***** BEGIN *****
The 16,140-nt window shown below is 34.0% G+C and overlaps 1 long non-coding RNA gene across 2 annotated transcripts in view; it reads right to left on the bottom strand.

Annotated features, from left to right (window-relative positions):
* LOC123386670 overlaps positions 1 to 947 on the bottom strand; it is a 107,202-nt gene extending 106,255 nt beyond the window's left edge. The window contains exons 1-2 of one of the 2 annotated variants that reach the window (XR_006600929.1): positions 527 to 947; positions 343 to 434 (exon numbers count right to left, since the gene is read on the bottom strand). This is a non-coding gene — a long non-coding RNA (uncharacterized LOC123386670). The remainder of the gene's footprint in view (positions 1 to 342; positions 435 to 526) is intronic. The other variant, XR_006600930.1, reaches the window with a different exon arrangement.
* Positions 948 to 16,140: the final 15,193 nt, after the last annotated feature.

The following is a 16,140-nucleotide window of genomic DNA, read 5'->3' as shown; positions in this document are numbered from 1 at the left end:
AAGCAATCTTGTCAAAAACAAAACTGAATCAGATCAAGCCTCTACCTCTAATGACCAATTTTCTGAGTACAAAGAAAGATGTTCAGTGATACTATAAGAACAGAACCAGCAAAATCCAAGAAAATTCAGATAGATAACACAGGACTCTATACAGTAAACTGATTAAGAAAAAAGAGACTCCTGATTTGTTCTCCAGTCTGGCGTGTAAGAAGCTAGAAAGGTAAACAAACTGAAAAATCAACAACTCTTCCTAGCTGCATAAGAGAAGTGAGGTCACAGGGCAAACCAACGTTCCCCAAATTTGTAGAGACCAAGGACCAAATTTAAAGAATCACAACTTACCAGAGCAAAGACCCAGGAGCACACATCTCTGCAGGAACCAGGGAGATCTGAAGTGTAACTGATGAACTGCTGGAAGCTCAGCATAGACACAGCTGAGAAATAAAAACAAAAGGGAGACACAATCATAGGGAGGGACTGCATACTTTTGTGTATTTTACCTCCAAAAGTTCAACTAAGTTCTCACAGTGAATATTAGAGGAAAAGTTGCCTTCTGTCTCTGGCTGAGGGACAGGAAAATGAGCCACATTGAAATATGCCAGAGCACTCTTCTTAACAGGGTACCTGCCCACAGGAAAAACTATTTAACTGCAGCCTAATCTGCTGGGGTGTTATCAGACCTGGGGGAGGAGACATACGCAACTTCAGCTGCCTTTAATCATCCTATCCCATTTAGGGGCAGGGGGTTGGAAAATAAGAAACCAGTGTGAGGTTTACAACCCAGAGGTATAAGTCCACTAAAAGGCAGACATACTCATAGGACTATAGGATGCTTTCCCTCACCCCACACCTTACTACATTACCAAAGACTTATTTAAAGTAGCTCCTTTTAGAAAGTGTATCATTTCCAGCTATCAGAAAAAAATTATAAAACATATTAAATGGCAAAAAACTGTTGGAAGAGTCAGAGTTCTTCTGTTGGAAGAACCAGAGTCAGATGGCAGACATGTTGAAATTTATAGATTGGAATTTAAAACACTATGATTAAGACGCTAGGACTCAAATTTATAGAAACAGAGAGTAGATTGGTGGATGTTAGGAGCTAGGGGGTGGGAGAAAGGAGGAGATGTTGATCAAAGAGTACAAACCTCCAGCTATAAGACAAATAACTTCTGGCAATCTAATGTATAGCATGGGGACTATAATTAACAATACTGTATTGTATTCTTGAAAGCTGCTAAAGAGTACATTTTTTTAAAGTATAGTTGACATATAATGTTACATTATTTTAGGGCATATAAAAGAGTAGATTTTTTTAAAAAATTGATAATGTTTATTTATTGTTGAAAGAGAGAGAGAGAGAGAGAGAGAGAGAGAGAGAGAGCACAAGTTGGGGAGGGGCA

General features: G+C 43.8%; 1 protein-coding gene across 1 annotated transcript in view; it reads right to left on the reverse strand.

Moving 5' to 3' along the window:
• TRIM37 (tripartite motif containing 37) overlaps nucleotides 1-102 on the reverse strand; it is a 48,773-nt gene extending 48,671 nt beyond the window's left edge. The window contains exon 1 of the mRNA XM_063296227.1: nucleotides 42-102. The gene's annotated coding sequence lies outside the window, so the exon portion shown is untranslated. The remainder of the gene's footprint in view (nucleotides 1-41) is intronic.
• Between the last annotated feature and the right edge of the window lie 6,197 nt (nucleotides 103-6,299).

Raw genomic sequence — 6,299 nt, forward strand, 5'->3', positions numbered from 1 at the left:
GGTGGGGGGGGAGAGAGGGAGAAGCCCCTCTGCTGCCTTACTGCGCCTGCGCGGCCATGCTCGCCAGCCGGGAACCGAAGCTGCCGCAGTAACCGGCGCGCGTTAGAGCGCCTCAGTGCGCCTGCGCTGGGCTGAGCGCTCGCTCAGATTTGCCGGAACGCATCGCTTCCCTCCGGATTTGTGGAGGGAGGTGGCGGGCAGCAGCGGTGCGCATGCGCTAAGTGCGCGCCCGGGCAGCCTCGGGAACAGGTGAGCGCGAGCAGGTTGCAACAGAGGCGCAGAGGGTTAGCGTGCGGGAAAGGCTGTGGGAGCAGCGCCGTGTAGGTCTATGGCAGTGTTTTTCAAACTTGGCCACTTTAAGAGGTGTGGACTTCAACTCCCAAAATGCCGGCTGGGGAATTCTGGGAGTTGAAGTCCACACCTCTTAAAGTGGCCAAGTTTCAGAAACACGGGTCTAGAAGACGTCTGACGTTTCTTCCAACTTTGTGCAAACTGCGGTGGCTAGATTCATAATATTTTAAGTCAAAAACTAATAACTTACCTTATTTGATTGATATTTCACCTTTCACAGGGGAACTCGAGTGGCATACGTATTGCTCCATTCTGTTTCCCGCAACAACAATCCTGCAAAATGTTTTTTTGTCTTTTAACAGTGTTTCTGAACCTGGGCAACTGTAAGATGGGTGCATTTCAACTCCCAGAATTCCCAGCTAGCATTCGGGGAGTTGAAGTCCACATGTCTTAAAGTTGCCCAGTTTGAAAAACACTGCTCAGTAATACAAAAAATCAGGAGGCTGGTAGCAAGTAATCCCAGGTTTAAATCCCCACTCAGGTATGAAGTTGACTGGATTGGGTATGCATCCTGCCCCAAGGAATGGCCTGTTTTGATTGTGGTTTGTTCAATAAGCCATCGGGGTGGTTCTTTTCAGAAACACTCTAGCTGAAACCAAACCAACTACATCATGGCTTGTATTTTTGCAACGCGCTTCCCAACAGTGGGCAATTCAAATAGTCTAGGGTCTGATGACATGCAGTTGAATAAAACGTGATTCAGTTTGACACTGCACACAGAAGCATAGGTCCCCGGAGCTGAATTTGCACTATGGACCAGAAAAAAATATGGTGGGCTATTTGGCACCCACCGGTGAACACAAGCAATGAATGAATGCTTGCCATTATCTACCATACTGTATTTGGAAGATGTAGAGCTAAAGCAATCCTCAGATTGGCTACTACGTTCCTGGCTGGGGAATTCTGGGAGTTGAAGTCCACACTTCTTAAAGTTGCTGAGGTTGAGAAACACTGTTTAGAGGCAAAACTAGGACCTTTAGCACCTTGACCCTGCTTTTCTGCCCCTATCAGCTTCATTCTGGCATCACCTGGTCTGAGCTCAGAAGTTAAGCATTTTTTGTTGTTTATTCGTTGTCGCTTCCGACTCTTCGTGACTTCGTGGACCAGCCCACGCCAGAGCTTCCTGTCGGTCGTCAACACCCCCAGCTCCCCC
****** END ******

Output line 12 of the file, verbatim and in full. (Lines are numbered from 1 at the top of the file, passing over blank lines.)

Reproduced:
GGTGGGGGGGGAGAGAGGGAGAAGCCCCTCTGCTGCCTTACTGCGCCTGCGCGGCCATGCTCGCCAGCCGGGAACCGAAGCTGCCGCAGTAACCGGCGCGCGTTAGAGCGCCTCAGTGCGCCTGCGCTGGGCTGAGCGCTCGCTCAGATTTGCCGGAACGCATCGCTTCCCTCCGGATTTGTGGAGGGAGGTGGCGGGCAGCAGCGGTGCGCATGCGCTAAGTGCGCGCCCGGGCAGCCTCGGGAACAGGTGAGCGCGAGCAGGTTGCAACAGAGGCGCAGAGGGTTAGCGTGCGGGAAAGGCTGTGGGAGCAGCGCCGTGTAGGTCTATGGCAGTGTTTTTCAAACTTGGCCACTTTAAGAGGTGTGGACTTCAACTCCCAAAATGCCGGCTGGGGAATTCTGGGAGTTGAAGTCCACACCTCTTAAAGTGGCCAAGTTTCAGAAACACGGGTCTAGAAGACGTCTGACGTTTCTTCCAACTTTGTGCAAACTGCGGTGGCTAGATTCATAATATTTTAAGTCAAAAACTAATAACTTACCTTATTTGATTGATATTTCACCTTTCACAGGGGAACTCGAGTGGCATACGTATTGCTCCATTCTGTTTCCCGCAACAACAATCCTGCAAAATGTTTTTTTGTCTTTTAACAGTGTTTCTGAACCTGGGCAACTGTAAGATGGGTGCATTTCAACTCCCAGAATTCCCAGCTAGCATTCGGGGAGTTGAAGTCCACATGTCTTAAAGTTGCCCAGTTTGAAAAACACTGCTCAGTAATACAAAAAATCAGGAGGCTGGTAGCAAGTAATCCCAGGTTTAAATCCCCACTCAGGTATGAAGTTGACTGGATTGGGTATGCATCCTGCCCCAAGGAATGGCCTGTTTTGATTGTGGTTTGTTCAATAAGCCATCGGGGTGGTTCTTTTCAGAAACACTCTAGCTGAAACCAAACCAACTACATCATGGCTTGTATTTTTGCAACGCGCTTCCCAACAGTGGGCAATTCAAATAGTCTAGGGTCTGATGACATGCAGTTGAATAAAACGTGATTCAGTTTGACACTGCACACAGAAGCATAGGTCCCCGGAGCTGAATTTGCACTATGGACCAGAAAAAAATATGGTGGGCTATTTGGCACCCACCGGTGAACACAAGCAATGAATGAATGCTTGCCATTATCTACCATACTGTATTTGGAAGATGTAGAGCTAAAGCAATCCTCAGATTGGCTACTACGTTCCTGGCTGGGGAATTCTGGGAGTTGAAGTCCACACTTCTTAAAGTTGCTGAGGTTGAGAAACACTGTTTAGAGGCAAAACTAGGACCTTTAGCACCTTGACCCTGCTTTTCTGCCCCTATCAGCTTCATTCTGGCATCACCTGGTCTGAGCTCAGAAGTTAAGCATTTTTTGTTGTTTATTCGTTGTCGCTTCCGACTCTTCGTGACTTCGTGGACCAGCCCACGCCAGAGCTTCCTGTCGGTCGTCAACACCCCCAGCTCCCCC